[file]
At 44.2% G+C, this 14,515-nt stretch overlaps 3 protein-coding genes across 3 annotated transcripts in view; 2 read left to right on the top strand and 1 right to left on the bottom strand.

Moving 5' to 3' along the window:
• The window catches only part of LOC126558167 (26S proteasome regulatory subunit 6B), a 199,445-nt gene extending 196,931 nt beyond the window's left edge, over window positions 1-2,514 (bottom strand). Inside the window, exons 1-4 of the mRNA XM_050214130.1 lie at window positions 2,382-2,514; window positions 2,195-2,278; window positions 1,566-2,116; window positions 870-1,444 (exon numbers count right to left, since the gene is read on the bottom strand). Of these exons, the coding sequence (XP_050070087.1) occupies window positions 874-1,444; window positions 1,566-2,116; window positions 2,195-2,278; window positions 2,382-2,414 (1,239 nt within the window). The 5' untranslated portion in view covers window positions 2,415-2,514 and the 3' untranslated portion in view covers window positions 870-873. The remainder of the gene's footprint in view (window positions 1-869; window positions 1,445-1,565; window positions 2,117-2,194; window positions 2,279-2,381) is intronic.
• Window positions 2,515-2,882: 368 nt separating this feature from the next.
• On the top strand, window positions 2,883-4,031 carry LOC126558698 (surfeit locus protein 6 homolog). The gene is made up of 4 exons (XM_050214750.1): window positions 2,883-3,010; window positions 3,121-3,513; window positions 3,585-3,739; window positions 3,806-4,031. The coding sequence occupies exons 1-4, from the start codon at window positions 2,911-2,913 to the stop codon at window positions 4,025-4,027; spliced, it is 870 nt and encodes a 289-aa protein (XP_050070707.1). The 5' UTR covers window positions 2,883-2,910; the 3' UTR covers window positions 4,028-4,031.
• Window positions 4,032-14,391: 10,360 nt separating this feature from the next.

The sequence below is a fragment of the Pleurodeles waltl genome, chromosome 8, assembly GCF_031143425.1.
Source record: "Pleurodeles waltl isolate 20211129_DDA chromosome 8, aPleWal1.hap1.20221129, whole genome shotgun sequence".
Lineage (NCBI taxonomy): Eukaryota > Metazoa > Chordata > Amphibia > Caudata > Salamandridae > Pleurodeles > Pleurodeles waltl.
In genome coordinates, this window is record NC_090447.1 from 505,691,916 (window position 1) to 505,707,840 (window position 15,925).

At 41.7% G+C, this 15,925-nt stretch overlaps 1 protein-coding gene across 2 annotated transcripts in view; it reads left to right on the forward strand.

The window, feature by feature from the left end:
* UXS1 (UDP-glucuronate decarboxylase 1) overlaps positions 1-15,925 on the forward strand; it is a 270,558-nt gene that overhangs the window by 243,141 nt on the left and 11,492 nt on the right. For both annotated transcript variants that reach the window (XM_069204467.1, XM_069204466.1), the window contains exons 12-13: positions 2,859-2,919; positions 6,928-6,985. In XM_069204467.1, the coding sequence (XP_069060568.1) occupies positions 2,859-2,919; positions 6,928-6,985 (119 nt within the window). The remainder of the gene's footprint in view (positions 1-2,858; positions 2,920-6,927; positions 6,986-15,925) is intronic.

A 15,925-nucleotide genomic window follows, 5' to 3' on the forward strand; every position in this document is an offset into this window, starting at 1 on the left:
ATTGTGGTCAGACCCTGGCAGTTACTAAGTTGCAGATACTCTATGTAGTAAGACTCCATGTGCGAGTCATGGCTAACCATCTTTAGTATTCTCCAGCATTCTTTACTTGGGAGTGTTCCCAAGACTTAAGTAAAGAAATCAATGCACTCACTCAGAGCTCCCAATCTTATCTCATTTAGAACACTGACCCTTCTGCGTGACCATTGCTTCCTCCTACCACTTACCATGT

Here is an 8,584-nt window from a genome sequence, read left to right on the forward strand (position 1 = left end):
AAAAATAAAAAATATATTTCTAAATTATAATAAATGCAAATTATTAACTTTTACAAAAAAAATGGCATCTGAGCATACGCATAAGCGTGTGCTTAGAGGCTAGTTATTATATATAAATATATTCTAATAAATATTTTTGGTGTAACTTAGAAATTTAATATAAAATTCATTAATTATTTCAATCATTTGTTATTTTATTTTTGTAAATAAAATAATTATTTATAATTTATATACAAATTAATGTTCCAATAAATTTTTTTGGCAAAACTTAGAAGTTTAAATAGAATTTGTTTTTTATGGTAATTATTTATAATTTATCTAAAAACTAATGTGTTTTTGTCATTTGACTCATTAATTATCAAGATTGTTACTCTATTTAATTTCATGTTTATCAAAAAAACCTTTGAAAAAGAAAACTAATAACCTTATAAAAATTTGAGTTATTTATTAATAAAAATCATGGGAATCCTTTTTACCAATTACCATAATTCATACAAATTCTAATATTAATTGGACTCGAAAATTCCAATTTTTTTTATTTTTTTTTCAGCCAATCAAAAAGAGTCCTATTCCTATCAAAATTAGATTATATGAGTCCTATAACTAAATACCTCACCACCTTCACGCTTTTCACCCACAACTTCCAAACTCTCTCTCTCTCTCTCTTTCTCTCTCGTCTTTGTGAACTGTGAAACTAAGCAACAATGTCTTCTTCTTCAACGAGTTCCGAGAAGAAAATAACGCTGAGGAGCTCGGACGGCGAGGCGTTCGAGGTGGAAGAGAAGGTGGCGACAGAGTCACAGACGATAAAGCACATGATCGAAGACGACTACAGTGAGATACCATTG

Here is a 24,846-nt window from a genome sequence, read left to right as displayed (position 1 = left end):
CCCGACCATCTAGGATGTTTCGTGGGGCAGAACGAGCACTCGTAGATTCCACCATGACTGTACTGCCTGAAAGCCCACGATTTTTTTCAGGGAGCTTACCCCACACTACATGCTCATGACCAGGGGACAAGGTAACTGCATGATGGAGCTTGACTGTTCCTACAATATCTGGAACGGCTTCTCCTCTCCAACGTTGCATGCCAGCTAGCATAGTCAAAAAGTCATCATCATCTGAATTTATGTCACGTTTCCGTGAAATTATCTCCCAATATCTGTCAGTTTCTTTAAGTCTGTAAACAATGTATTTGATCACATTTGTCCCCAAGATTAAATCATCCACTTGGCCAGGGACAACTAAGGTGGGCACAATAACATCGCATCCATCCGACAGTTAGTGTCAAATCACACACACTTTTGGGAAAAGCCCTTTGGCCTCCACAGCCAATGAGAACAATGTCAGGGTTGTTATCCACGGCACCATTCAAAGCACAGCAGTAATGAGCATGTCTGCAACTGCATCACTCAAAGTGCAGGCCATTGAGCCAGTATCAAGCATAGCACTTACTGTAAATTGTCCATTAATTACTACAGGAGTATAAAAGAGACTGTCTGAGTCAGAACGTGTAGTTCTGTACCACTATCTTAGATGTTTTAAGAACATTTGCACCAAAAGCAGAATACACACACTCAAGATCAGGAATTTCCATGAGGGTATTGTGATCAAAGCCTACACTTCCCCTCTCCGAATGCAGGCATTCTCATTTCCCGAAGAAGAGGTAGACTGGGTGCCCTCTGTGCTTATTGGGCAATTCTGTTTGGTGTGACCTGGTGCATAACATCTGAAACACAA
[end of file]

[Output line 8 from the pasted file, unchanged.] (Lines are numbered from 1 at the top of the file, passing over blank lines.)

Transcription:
Source record: "Pleurodeles waltl isolate 20211129_DDA chromosome 8, aPleWal1.hap1.20221129, whole genome shotgun sequence".